A song by Ian Mykel called, Canción Para Casa Nueva (or song for Casa Nueva) was released Nov. 30, 2022. Casa Nueva was a cooperative restaurant where I worked through college. The business is still there, although in a different form now. The food is loosely based on Mexican-style; tortillas and tacos, homemade salsas, and cheese. Lots of cheese. 

I’m an idealist, feeling a great affinity for Labor oriented singer-songwriters in particular. When I made it through the hiring process and became a worker-owner, felt a sense of pride. I felt like I had a duty to do my part to help the cooperative thrive. The ideals of equality and a shared sentiment of everyone helping each other is inspiring to me.

According to the bylaws it was a full cooperative, meaning to get a pay check you had to have joined, or be joining as a full member. 100% Worker-Owned. The bylaws also stated decisions were to be made completely by consensus, meaning everyone had to completely agree on all decisions. Consensus is great at 10-20 members, and such a process unifies the group. It becomes a little more tricky to do when there are 30-45 members. 

The bylaws stated another important element. The cooperative aspect of the business would have to be considered at the same level as the business side, that the cooperative aspects of the business must be given the same credence as the business aspects, not one over the other. To me the idea is very much like putting love on the same level as money.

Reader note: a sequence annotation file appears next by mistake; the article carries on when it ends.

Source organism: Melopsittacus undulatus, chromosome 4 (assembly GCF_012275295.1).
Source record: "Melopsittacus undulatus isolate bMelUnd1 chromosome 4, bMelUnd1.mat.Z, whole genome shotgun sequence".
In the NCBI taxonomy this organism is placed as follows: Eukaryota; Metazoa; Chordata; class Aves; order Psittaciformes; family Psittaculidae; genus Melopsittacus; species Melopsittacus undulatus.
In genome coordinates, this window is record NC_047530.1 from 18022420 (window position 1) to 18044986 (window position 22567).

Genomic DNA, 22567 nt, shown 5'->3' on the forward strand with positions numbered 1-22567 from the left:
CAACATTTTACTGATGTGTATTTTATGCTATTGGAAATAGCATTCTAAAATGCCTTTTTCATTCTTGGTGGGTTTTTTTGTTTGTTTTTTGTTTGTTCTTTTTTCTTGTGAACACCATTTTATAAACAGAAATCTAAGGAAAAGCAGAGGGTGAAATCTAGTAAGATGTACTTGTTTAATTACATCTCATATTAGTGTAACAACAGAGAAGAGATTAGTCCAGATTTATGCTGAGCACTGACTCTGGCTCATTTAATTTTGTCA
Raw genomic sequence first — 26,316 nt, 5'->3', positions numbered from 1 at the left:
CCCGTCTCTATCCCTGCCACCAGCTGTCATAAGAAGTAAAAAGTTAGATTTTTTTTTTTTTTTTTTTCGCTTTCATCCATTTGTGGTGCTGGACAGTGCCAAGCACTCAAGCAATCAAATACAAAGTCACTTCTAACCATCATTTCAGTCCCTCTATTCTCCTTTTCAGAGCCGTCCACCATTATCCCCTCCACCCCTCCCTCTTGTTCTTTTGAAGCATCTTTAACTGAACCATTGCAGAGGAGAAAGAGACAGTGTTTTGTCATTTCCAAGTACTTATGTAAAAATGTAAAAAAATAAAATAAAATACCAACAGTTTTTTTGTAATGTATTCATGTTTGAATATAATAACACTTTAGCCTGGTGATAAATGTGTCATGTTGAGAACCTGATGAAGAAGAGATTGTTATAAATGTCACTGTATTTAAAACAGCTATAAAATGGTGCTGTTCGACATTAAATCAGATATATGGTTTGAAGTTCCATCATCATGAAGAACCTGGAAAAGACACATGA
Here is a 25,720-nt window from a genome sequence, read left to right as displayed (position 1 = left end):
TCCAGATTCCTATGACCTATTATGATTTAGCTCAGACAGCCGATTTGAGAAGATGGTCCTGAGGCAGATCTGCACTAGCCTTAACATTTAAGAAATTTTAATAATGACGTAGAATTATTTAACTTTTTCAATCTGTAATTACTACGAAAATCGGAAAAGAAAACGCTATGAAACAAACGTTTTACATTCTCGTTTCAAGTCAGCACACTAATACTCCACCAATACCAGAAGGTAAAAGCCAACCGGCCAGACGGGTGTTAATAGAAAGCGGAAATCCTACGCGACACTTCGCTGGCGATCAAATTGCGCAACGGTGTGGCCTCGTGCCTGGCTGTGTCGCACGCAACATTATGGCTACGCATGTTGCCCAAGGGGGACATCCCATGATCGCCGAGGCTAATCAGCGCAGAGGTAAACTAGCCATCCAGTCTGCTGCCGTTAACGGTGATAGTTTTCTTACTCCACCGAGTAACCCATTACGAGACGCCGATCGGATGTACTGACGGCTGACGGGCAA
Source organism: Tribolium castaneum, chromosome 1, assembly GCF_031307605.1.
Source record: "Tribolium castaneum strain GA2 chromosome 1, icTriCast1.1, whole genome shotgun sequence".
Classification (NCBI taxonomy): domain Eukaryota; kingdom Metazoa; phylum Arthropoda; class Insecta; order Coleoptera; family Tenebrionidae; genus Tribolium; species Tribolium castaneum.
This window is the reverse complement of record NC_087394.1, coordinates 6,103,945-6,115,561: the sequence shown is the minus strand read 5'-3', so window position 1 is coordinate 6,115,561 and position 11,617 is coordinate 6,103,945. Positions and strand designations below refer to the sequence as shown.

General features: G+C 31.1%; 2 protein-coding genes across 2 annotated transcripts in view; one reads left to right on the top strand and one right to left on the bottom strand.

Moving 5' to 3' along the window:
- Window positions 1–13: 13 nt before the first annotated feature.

Love & Money

On one side is love. The cooperative. A collective of people working together to share wins and losses in a mutualized fashion. In a cooperative, communicating is most important as this is what builds a collective of people; open communication, identifying Power Plays, building consensus through conversations and social connections as a way to strengthen each other.

On the other side is money. That is the intention to run the business for the purpose of making profits. I’m pretty sure that clause was added to the bylaws because the founders understood and were afraid that the desire to make money would eventually crush the requirement for a social cooperative. The desire to make money will never be satisfied in the hearts of fools.

What’s a Cooperative Like?

First I’ll say it was a fantastic and rewarding experience, until the end. I held deep passion for the mission of Casa Nueva. I dedicated many many hours (on top of school requirements), serving in every role, including serving as a member the board of directors in multiple positions. This passion is what inspired the song Canción Para Casa Nueva.

There are two ways to look at being a member of a cooperative. One common mistake people make is thinking, ‘because there is no boss so no one can tell me what to do.’ This is an error. People making this mistake often resign early. Instead, a cooperative is more akin to having many bosses, and everyone’s input and ideas should be taken seriously. We had training and did work on open communication, and understood and learned how to identify Power Plays in ourselves and in others.